Fact or Fiction: A Shortage of Lithium and Cobalt for EVs?
As demand for electric vehicles increases, so does fear of a shortage of raw materials for its batteries. But does such a shortage really exist, and what is the impact on EV prices?
The electrification of transport will increase the demand of raw materials used in batteries, especially lithium and cobalt. It is feared that this rapid growth will cause shortages, followed by rising prices of the raw materials, and eventually by rising prices of the EVs.
Rising Prices - Fact
Even though the production costs of lithium-ion batteries have fallen significantly over the last decade (from about $1,000/kWh in 2007 to $300/kWh in 2015 and below $200/kWh this year), the prices of the raw materials have actually been rising. Since 2015 the price of lithium has tripled, that of cobalt has doubled. Even though the total price of the batteries is supposed to keep on decreasing, to about $150/kWh by 2020 according to a Rabobank Quarterly report, the prices of the raw materials are estimated to go up even further.
Shortages - Fiction
The abundance of lithium, and the lack of production restrictions should not cause fears considering supply shortages, nevertheless prices jumped to $19,500 per ton in 2017 from $5,000/t in 2016. Still, McKinsey Global Institute assumes that it is unlikely to see price spikes continue because new capacity is readily available and will be brought online to rebalance supply and demand.
For Cobalt as well, McKinsey Global Institute estimates sufficient supply until 2025, even though the pace at which additional cobalt mine capacity reaches the market will be crucial to keep up with rising demand. A high volatility for cobalt prices will rather be caused by supply uncertainties and lack of transparency.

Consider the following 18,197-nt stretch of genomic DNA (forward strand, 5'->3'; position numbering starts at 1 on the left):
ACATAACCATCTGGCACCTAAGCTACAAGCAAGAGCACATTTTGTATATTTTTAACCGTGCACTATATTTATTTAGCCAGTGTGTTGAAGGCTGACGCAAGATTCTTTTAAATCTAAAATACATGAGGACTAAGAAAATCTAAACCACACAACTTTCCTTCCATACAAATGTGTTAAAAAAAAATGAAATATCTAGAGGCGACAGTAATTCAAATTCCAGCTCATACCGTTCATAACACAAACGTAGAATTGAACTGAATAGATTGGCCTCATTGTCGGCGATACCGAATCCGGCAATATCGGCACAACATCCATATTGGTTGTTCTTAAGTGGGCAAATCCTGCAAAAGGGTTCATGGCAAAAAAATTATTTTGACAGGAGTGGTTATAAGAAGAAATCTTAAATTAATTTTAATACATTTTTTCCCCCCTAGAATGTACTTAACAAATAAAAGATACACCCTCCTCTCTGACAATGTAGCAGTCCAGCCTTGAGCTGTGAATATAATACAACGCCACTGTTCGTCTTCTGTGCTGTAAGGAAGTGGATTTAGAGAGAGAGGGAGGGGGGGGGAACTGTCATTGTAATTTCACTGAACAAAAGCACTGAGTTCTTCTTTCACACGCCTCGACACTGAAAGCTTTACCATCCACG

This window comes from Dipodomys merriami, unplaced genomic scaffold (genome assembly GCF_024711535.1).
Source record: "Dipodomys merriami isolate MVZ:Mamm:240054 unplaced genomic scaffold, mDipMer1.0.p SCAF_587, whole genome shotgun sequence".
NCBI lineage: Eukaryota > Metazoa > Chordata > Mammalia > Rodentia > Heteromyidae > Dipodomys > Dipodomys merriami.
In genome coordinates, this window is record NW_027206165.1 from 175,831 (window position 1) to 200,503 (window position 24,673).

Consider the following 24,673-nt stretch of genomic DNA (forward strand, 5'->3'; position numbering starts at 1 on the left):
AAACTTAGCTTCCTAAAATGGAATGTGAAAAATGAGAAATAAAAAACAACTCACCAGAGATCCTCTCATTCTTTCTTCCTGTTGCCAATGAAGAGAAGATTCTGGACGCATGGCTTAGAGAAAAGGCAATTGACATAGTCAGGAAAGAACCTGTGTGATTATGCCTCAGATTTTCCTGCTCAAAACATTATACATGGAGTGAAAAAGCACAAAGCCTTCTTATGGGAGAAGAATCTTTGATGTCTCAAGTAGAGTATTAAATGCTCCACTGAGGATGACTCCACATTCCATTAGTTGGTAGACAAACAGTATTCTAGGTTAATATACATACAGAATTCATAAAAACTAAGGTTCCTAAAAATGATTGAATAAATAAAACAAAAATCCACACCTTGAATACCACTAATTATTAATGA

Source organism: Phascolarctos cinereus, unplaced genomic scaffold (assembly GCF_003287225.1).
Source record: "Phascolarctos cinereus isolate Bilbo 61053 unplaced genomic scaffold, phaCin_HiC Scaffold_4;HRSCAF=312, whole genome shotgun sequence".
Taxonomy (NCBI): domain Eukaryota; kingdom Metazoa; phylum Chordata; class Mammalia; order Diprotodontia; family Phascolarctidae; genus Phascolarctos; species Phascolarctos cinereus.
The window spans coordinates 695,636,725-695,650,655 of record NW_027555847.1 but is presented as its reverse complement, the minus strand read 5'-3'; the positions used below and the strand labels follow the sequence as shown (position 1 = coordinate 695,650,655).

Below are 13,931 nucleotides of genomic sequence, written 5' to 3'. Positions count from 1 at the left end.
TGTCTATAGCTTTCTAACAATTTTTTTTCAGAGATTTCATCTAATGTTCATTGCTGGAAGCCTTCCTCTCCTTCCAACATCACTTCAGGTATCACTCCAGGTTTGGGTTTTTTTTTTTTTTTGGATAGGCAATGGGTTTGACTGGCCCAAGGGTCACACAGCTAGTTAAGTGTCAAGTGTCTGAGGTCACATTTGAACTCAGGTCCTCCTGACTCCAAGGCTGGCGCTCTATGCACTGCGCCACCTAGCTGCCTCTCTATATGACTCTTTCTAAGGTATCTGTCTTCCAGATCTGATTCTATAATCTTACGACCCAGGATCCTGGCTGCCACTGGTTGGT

Almost 70% of cobalt is produced in the Democratic Republic of Congo (DRC), where supply disruptions already occurred in the past and where ethical and ecological concerns created a demand for the traceability of cobalt. The latter can result in rising the standards in practice, or by lowering supply because of not being able to meet the standards. Furthermore, by 2025 about 95% of cobalt production will be a by-product of copper or nickel mining, making cobalt more dependent on the performance of copper and nickel.
Both Rabobank and McKinsey suggest all actors, such as OEMs, mining companies, financial institutions and battery suppliers, should collaborate in order to create a sustainable (economic, ecologic and ethical) and transparent supply chain of the raw materials. This kind of collaboration could also be used to enhance recycling methods, and to build up strategic reserves in order to ensure a stable supply of lithium and cobalt. Additionally, the recent price spikes already made battery producers look for the reduction of the raw materials needed per kWh, such as less cobalt-intensive chemistries.
At the end of the day, the role of increasing prices of raw material would probably only increase the overall vehicle costs by $100 per vehicle, according to McKinsey. More concerning is the availability of the materials, especially cobalt. To secure the supply, all actors of the EV market – from mining to recycling companies – should understand the mechanisms and risks of the market, and collaborate in order to make the chain sustainable in all senses of the word.